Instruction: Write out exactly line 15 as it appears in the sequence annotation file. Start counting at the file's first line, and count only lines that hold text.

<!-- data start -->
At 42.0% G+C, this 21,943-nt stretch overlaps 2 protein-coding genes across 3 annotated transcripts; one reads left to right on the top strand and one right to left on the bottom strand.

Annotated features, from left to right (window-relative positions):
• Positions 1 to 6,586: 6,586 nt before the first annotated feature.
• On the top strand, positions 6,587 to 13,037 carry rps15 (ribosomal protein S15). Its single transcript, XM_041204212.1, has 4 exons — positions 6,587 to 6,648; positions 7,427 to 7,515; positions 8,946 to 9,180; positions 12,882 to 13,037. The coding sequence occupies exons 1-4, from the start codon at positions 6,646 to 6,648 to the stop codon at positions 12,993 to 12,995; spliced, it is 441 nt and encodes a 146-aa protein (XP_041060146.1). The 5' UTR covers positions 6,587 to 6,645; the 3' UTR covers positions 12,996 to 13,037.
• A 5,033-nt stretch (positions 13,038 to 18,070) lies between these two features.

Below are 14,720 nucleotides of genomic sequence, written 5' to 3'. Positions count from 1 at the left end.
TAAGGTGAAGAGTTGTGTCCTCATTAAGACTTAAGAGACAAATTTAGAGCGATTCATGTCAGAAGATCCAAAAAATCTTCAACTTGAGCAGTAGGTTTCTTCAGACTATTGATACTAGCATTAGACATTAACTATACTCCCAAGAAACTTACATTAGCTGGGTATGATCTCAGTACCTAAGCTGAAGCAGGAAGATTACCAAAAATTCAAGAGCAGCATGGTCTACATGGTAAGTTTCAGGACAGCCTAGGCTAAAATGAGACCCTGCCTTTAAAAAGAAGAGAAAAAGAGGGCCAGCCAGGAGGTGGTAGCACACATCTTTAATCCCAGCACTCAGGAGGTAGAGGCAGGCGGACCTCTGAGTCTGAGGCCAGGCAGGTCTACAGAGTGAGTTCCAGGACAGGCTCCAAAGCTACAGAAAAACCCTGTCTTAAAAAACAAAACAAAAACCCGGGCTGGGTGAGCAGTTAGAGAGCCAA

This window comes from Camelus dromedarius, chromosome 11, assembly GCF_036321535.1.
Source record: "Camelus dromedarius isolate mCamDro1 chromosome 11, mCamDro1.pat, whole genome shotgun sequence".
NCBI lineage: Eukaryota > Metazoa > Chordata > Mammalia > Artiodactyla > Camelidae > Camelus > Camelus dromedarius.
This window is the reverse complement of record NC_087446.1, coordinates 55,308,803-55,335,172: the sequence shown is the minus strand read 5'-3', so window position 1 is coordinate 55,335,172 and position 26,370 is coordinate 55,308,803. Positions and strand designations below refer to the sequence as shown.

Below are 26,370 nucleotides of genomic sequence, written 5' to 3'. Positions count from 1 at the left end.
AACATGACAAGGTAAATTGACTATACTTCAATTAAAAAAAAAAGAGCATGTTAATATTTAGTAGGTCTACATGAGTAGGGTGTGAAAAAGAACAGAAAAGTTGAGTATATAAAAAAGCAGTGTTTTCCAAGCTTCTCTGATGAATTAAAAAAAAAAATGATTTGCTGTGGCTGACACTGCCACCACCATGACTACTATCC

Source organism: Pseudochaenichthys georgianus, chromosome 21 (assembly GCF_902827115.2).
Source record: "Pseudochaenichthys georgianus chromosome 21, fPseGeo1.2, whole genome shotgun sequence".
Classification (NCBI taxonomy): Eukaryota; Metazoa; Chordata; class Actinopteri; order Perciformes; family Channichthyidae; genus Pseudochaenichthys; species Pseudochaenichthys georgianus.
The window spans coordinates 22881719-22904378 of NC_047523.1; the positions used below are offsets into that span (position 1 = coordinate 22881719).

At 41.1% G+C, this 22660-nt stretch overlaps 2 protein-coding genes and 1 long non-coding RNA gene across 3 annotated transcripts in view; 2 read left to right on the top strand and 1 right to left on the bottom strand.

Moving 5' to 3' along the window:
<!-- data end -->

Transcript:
Source record: "Pseudochaenichthys georgianus chromosome 21, fPseGeo1.2, whole genome shotgun sequence".